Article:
In this issue

Jonathan Tobin: Defending the Right to a Jewish State

Heather Hale: Compliment your kids without giving them big heads

Megan Shauri: 10 ways you are ruining your own happiness

Carolyn Bigda: 8 Best Dividend Stocks for 2015

Kiplinger's Personal Finance editors: 7 Things You Didn't Know About Paying Off Student Loans

Samantha Olson: The Crucial Mistake 55% Of Parents Are Making At Their Baby's Bedtime

Densie Well, Ph.D., R.D. Open your eyes to yellow vegetables

The Kosher Gourmet by Megan Gordon With its colorful cache of purples and oranges and reds, COLLARD GREEN SLAW is a marvelous mood booster --- not to mention just downright delish
April 18, 2014

Rabbi Yonason Goldson: Clarifying one of the greatest philosophical conundrums in theology

Caroline B. Glick: The disappearance of US will

Megan Wallgren: 10 things I've learned from my teenagers

Lizette Borreli: Green Tea Boosts Brain Power, May Help Treat Dementia

John Ericson: Trying hard to be 'positive' but never succeeding? Blame Your Brain

The Kosher Gourmet by Julie Rothman Almondy, flourless torta del re (Italian king's cake), has royal roots, is simple to make, . . . but devour it because it's simply delicious

April 14, 2014

Rabbi Dr Naftali Brawer: Passover frees us from the tyranny of time

Greg Crosby: Passing Over Religion

Eric Schulzke: First degree: How America really recovered from a murder epidemic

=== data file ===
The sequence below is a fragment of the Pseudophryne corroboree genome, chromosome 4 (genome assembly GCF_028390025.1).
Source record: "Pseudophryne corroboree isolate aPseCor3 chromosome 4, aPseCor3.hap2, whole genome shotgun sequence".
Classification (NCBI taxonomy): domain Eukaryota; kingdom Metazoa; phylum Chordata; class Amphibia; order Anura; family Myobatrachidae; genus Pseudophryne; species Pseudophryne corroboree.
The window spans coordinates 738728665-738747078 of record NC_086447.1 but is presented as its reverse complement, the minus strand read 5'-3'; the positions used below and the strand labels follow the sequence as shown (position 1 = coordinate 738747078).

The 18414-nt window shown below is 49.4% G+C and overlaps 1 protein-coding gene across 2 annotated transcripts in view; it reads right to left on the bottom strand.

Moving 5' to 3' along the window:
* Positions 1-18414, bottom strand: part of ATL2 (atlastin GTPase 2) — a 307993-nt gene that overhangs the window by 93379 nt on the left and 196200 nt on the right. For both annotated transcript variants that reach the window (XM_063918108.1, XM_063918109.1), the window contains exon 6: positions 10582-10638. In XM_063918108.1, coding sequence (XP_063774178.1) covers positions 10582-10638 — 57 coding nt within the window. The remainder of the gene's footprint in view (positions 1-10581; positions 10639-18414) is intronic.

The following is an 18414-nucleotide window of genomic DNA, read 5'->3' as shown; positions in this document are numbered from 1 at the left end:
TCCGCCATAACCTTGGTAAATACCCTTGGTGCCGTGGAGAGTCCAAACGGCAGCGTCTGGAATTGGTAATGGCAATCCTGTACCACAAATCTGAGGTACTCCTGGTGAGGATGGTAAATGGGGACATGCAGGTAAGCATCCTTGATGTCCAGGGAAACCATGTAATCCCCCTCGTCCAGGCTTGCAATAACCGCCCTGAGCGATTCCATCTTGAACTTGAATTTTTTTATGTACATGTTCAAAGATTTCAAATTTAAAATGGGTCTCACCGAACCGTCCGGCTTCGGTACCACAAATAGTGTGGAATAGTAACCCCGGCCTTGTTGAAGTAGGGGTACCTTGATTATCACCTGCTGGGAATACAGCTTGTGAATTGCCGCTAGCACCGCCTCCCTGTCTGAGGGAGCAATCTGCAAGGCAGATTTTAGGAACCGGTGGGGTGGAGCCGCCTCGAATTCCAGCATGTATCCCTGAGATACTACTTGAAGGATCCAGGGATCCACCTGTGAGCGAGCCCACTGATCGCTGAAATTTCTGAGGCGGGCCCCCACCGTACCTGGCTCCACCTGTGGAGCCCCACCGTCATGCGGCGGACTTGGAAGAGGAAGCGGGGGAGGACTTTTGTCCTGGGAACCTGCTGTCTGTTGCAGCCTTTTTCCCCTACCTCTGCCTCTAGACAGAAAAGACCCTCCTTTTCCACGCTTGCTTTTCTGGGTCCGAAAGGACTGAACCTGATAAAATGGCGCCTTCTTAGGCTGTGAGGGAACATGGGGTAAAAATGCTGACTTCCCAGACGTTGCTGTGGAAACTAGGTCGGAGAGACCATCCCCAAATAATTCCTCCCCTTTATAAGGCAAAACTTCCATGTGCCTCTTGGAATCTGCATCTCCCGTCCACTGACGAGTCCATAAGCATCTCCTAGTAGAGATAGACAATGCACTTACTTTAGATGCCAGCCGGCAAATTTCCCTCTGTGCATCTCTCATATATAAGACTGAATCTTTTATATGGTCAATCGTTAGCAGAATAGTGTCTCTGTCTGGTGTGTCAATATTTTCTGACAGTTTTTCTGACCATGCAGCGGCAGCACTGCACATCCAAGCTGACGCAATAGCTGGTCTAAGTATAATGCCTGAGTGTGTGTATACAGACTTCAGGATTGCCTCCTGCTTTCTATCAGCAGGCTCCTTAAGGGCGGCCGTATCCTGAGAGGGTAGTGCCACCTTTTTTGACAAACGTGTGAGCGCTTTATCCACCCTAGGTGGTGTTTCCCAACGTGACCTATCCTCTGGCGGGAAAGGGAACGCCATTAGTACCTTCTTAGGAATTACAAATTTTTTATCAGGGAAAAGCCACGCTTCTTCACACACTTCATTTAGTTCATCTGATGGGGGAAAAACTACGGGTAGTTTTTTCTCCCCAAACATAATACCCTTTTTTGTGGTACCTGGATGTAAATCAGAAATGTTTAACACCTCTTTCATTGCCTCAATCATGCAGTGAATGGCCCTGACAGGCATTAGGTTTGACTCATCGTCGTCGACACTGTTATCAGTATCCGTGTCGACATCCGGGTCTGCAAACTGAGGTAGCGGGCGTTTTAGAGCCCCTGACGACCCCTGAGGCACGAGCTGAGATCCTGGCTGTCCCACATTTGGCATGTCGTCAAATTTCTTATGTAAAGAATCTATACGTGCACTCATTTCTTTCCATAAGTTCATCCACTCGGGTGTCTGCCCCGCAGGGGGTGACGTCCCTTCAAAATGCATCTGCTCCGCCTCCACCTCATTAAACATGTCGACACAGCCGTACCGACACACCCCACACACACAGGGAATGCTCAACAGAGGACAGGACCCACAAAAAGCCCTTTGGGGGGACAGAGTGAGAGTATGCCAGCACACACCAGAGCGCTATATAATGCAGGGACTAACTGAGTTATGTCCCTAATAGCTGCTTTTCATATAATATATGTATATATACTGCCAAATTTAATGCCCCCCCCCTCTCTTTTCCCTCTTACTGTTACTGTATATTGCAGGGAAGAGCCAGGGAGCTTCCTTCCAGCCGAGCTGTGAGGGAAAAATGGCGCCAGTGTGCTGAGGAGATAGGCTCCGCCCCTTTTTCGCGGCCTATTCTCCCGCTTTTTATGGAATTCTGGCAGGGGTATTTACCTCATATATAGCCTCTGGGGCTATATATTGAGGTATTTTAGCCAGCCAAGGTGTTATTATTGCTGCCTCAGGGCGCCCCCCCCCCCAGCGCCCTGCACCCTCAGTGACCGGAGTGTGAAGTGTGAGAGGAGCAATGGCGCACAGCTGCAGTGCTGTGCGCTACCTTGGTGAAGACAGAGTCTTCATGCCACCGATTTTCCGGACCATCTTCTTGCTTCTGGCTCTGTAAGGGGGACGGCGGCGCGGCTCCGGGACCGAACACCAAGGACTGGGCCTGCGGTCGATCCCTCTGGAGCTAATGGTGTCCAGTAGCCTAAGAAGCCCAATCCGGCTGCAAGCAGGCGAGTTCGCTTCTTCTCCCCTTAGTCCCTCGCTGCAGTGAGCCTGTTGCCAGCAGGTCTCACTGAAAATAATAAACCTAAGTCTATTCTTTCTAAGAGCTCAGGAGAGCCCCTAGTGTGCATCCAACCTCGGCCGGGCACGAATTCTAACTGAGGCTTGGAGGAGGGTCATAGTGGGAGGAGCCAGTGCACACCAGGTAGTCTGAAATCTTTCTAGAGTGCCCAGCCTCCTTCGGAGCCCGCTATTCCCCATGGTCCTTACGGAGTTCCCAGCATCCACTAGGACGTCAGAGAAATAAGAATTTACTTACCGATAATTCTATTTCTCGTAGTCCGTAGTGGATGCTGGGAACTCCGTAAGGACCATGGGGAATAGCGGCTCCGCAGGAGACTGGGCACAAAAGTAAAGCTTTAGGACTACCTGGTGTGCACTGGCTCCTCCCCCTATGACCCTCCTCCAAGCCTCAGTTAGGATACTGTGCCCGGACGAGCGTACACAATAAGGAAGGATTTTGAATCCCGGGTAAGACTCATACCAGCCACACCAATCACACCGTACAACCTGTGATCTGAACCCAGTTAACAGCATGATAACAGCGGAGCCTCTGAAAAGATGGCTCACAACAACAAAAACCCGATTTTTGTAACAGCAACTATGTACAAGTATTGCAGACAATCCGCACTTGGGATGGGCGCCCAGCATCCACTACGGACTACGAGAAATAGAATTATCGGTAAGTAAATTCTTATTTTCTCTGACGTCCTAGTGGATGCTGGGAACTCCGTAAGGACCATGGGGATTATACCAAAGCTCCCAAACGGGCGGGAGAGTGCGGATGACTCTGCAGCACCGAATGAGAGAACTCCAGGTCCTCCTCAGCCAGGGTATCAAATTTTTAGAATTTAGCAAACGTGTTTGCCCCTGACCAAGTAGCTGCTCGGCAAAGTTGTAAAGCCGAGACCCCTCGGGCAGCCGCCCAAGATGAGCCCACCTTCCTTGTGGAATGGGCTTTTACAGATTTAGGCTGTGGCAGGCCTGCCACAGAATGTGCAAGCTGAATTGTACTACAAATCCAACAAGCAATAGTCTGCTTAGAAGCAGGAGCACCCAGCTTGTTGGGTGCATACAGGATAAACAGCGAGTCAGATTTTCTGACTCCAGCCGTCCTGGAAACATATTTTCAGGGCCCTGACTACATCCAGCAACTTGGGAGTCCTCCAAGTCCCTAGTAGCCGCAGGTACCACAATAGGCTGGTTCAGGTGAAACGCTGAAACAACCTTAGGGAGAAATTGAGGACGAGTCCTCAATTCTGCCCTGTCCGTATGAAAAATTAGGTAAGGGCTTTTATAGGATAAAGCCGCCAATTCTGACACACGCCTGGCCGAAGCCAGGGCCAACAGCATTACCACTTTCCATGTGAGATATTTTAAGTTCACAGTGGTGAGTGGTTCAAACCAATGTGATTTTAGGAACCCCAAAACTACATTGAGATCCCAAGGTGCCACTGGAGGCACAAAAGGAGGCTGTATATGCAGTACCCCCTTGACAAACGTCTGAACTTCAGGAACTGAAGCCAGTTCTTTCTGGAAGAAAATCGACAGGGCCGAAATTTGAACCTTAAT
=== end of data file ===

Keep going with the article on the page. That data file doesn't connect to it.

Georgia Lee: When love is not enough: Teaching your kids about the realities of adult relationships

Cameron Huddleston: Freebies for Your Lawn and Garden

Gordon Pape: How you can tell if your financial adviser is setting you up for potential ruin

Dana Dovey: Up to 500,000 people die each year from hepatitis C-related liver disease. New Treatment Has Over 90% Success Rate

Justin Caba: Eating Watermelon Can Help Control High Blood Pressure

The Kosher Gourmet by Joshua E. London and Lou Marmon Don't dare pass over these Pesach picks for Manischewitz!

April 11, 2014

Rabbi Hillel Goldberg: Silence is much more than golden

Caroline B. Glick: Forgetting freedom at Passover

Susan Swann: How to value a child for who he is, not just what he does

Cameron Huddleston: 7 Financial Tasks You Should Tackle Right Now

Sandra Block and Lisa Gerstner: How to Profit From Your Passion

Susan Scutti: A Simple Blood Test Might Soon Diagnose Cancer

Chris Weller: Have A Slow Metabolism? Let Science Speed It Up For You

The Kosher Gourmet by Diane Rossen Worthington Whitefish Terrine: A French take on gefilte fish

April 9, 2014

Jonathan Tobin: Why Did Kerry Lie About Israeli Blame?

Samuel G. Freedman: A resolution 70 years later for a father's unsettling legacy of ashes from Dachau

Jessica Ivins: A resolution 70 years later for a father's unsettling legacy of ashes from Dachau

Kim Giles: Asking for help is not weakness

Kathy Kristof and Barbara Hoch Marcus: 7 Great Growth Israeli Stocks

Matthew Mientka: How Beans, Peas, And Chickpeas Cleanse Bad Cholesterol and Lowers Risk of Heart Disease

Sabrina Bachai: 5 At-Home Treatments For Headaches

The Kosher Gourmet by Daniel Neman Have yourself a matzo ball: The secrets bubby never told you and recipes she could have never imagined